There are both downsides and upsides to having my computer and networking clocks set to UTC time.  Humorously, the only downside was to see the online schedule for one TV channel properly displayed in UTC time, not local time.  I just checked and it is still doing it.  I can see a reason for them doing it that way since my body is in the MT time zone.  If they provided a feed to Arizona, what is showing in the rest of the MT zone at 13:00 is showing at 12:00 during the Saving Time Period in Arizona.  In just a few weeks we will be back in sync again.  So how do I handle the schedule snafu?  During the Saving time period I just subtract six hours and during the regular time period I will subtract seven hours.  If I had my choice I would always just subtract seven as long as I am in the MST time zone.  But the upsides are tremendous.  No thrashing of the clock.  No problems at all. It is rock hard stable.  Let them change that TZ data all they want to.  I am now immune from it.  But I also communicate with people all over the globe.  It is much better to just stabilize on one time that is rock hard stable.  There is a reason the US miliitary and other militaries have stabilized on using UTC (Zulu) time.  Quick, which time zone is the aircraft carrier or the long range bombers in right now?  They had tons of problems before they did that and that is even without the added complexity of DST being added into the mix.  Another thing is that it throws the Internet tracking of me for a loop.  My WAN IP is correctly identified but I notice that the UTC time does throw some of them off.  Would I ever go back to a local time zone time?  NEVER!  From now on all computing and networking equipment will be UTC time all the way.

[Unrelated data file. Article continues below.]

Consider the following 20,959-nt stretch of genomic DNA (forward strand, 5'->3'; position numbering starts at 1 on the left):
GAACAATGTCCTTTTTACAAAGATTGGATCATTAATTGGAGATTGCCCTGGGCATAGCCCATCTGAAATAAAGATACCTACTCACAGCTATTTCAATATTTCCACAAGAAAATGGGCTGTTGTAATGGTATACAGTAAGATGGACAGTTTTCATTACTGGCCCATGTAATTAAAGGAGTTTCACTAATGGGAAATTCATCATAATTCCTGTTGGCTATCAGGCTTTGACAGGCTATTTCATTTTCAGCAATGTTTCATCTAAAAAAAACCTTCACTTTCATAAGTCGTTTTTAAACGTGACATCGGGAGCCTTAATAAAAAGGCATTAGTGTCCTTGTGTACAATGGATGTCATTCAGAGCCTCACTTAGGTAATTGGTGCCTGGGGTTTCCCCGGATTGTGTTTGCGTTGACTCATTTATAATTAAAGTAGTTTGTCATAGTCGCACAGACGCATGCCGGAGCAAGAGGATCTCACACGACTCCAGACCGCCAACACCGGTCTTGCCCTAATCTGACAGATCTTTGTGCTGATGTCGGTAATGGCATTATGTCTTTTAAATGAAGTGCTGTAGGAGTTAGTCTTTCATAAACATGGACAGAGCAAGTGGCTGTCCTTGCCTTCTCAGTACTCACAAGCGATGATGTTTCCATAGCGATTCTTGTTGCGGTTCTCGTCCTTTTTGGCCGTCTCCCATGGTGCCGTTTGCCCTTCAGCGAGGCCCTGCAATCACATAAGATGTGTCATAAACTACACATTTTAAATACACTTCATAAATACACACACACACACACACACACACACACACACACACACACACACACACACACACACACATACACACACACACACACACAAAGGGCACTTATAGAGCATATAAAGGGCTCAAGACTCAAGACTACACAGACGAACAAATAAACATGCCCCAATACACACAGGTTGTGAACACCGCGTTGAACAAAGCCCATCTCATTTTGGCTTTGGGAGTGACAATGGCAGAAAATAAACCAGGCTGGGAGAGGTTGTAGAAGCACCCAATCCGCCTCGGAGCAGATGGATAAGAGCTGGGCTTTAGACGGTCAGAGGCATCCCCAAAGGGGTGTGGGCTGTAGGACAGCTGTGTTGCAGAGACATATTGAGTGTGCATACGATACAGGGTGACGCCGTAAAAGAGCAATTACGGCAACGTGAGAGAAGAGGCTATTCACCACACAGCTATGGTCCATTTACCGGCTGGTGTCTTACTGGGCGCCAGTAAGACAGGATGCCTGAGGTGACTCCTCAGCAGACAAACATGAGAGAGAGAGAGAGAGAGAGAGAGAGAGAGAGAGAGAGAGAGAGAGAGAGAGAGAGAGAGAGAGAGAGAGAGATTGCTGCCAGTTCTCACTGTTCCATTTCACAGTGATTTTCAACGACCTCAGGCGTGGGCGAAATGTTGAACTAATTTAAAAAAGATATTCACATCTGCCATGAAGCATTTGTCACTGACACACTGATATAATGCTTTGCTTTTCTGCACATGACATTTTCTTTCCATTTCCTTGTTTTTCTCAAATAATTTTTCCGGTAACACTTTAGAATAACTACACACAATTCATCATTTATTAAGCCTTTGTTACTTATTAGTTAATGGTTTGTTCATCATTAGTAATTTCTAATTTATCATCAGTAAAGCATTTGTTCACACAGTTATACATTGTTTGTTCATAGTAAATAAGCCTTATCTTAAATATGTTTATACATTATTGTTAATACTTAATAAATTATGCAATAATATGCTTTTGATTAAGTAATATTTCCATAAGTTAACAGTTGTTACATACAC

So as you can see, this is much more complex than just a simple fall an hour back in the fall and spring an hour forward in the spring. TV and other schedules get all fouled up.  Here is my tentative plan for addressing the problems I see with Daylight Saving Time (DST):

1. Safety issues, latitude problems.

2. TV Schedules.

3. Energy Savings.

4. Circadian rhythms and health issues.

5. Military and other problems where multiple time zones are involved.
    12:00 PM / 12:00 AM versus 00:00 / 12:00

Z. Simplification and beyond.

So stay tuned.  This isn't just a random beef against DST.  I am firmly committed to a fight to kill this DST monster once and for all.  To clue you in where it is headed, I am not against doing things an hour earlier during the longer daylight hour months.  But you can easily do that by just doing it an hour earlier.  It is just that when that starts and ends will be later and sooner respectively in Canada or Minnesota than it is in Alabama.  Sorry golfers, this train is coming through and that is all there is to it.  I am dead serious about seeing DST to die the death that it deserves.  It is causing infinitely more problems than any good that comes from it.  Like that Gregorian calendar that replaced the flawed Julian calendar that should in turn be replaced by the business calendar, DST needs to be abolished from off the face of the earth.

Business Calendar (proposed)

Stay tuned.